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Chief Complaint: Cough, hemoptysis, chest pain

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Presentation on theme: "Chief Complaint: Cough, hemoptysis, chest pain"— Presentation transcript:

1 Chief Complaint: Cough, hemoptysis, chest pain
Kelly Kawaoka, M.D. Loma Linda University Medical Center

2 Case Presentation 17 yo Hispanic female with Type I Diabetes Mellitus, multiple previous admissions for diabetic ketoacidosis Presented initially with 10 days of chest pain, cough, and later developed hemoptysis Diagnosed with diabetic ketoacidosis (DKA) and pericarditis secondary to pneumonia by chest CT at an outside facility Bronchoscopy revealed necrotic tissue on the left mainstem bronchus DKA resolved with appropriate treatment, but only minor clinical improvement of respiratory status with antibiotics On presentation, afebrile, saturating well on 2 liters/min oxygen Bilateral rhonchi, diminished on left with crackles, high-pitched expiratory wheezes

3 Labs/Imaging White blood cell count: 19,700 per µL
Serum glucose 268 mg/dL HgbA1C 10.1% Westergren sedimentation rate (ESR) >140 mm/hr [normal 0-20 mm/hr] C-reactive protein (CRP) 8.5 mg/dL [0-0.8 mg/dL] Chest CT Progressive consolidation in the lower left lobe with persistent bilateral pleural effusions Thickening of the left lower lobe mainstem bronchus Enlarged subcarinal and left hilar lymph nodes

4 Chest CT Mediasinal mass with infiltration into the left atrium

5 Hospital Course Bronchoscopy: no viral cytopathic changes, atypia or malignant cells on washings Chest tube drainage (3) Video-Assisted Thoracoscopic Surgery (VATS) Pathology Abscess, granulation tissue, chronic inflammation Lymph node  benign Inconclusive for infection or malignancy Endoscopic ultrasound (EUS)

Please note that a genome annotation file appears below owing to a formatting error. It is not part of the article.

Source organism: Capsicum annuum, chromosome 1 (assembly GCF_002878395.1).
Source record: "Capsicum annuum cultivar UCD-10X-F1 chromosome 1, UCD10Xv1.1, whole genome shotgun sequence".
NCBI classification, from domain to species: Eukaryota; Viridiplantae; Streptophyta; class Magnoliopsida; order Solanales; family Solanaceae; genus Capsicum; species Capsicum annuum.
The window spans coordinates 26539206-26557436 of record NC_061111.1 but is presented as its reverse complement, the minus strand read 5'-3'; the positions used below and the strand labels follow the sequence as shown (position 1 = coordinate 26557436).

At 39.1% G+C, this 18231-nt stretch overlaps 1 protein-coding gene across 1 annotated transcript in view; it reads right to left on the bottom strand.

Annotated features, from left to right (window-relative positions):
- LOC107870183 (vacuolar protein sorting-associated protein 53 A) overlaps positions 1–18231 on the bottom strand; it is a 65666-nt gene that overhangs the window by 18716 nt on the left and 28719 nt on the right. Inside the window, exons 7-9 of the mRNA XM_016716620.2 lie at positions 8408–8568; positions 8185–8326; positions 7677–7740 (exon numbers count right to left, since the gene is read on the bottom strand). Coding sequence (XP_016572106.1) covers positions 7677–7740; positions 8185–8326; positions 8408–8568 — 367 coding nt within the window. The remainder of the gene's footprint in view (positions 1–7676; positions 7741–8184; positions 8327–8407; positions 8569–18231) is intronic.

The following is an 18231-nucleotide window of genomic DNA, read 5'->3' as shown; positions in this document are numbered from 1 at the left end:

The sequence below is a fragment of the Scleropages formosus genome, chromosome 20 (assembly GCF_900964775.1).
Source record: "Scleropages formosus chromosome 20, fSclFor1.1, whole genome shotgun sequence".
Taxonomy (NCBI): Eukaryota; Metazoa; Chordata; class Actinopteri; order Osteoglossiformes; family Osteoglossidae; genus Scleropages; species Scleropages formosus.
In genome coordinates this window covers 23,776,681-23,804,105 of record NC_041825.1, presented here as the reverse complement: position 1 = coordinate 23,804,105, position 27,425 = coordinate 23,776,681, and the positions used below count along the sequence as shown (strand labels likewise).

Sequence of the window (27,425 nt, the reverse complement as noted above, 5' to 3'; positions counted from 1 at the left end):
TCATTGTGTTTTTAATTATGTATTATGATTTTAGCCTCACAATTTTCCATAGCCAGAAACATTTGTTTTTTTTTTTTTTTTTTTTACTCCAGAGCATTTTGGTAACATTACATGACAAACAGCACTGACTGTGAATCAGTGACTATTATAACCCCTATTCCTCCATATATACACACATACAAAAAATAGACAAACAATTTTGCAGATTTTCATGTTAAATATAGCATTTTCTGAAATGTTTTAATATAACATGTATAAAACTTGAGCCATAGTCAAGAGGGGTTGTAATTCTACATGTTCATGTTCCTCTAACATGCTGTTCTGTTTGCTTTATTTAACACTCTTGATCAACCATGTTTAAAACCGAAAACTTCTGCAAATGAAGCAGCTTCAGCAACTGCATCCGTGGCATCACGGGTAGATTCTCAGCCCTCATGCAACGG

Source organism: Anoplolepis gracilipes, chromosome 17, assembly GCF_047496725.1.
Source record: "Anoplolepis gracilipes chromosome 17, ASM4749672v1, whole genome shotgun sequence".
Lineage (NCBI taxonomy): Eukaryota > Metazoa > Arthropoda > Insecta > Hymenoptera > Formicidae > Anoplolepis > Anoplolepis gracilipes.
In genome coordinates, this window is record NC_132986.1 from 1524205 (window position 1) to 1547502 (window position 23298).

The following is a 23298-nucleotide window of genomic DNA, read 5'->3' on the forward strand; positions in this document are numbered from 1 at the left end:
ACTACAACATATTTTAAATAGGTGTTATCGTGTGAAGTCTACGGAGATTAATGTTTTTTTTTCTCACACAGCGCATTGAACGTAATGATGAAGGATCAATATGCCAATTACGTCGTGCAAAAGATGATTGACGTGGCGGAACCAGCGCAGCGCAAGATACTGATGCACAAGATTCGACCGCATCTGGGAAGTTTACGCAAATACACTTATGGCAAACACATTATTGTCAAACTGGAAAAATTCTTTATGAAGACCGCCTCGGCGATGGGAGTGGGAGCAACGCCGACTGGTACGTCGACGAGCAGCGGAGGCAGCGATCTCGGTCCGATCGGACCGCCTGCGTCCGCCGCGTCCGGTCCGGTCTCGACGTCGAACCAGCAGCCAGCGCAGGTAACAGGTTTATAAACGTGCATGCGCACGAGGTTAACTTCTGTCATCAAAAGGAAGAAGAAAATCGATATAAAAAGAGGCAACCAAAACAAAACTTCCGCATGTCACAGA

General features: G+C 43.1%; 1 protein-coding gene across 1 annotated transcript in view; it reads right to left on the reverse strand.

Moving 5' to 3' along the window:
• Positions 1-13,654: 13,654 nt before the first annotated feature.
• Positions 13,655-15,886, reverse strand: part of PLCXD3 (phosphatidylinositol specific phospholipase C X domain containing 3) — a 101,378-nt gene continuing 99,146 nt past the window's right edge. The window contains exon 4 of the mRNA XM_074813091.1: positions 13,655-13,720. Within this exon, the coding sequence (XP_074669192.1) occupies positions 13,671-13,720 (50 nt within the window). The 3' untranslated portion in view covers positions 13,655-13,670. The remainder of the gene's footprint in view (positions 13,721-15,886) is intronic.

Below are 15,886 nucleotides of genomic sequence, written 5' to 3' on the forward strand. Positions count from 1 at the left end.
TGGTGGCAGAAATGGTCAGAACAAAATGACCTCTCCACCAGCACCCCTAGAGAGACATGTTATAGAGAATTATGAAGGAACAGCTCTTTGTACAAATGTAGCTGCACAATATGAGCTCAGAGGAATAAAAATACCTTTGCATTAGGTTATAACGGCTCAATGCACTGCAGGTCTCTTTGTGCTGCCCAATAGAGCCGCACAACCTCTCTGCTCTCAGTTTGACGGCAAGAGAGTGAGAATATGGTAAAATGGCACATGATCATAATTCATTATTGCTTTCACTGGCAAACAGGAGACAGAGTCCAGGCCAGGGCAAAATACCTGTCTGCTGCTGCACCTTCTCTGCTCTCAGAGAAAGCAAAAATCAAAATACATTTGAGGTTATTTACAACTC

6 Endoscopic Ultrasound
Irregularly shaped hypoechoic mass in the left posterior mediastinum measuring approximately 2.5 x 1cm

7 Pathology Non-septated hyphae in an inflammatory background

8 Treatment Ambisome started, changed to posaconazole and rifampin  slight clinical improvement Repeat bronchoscopy confirmed Mucor Pneumonectomy when the mass and symptoms did not resolve with antibiotics

9 Case Discussion Pulmonary zygomycosis
Rapidly progressive Affects the immunocompromised Present with fever and hemoptysis Spread locally to the mediastinum and heart or hematogeneously to other organs Most common etiology: hematologic malignancy May see with diabetes, more frequent with rhino-orbital-cerebral infection

10 Conclusion When available, transesophageal biopsy with EUS is preferred over thoracoscopy high diagnostic yield less invasive technique fewer complications No other cases using EUS to diagnose Mucor in the current literature We present a case in which transesophageal endoscopic ultrasound-guided fine needle aspiration was used to diagnose Mucor in a work up of a hilar mass.

11 Learning Objectives Know that diabetic patients are at higher risk for developing infections Know that fungal infections can be devastating in the immunocompromised host Know that the diagnosis of pneumonia in an immunocompromised host may require aggressive procedures, including bronchoscopy Review the differential diagnosis of a mediastinal mass in children and adults Review presentation of mediastinal masses

12 Mediastinal Masses: Ddx
Children Adults Neurogenic tumors (P) Enterogeneous cysts (A) Neurogenic tumors (P) Thymomas (A) Thymic cysts (A) Lymphadenopathy* (M) Hodgkins/Non-Hodgkins lymphoma (A) More often symptomatic, respiratory distress or recurrent pulmonary infection More often asymptomatic, Vague complaints such as aching pain or cough Enterogeneous cysts = Enteric duplications, ganglioneuromas, bronchogenic cysts, hemangiolymphangiomas Neurogenic tumors = neurofibromas, neurilemomas, origin includes nerve sheath, paraganglionic tissue, autonomic ganglia A = anterior, M = middle, P = posterior *Due to infectious, malignant/metastatic, idiopathic causes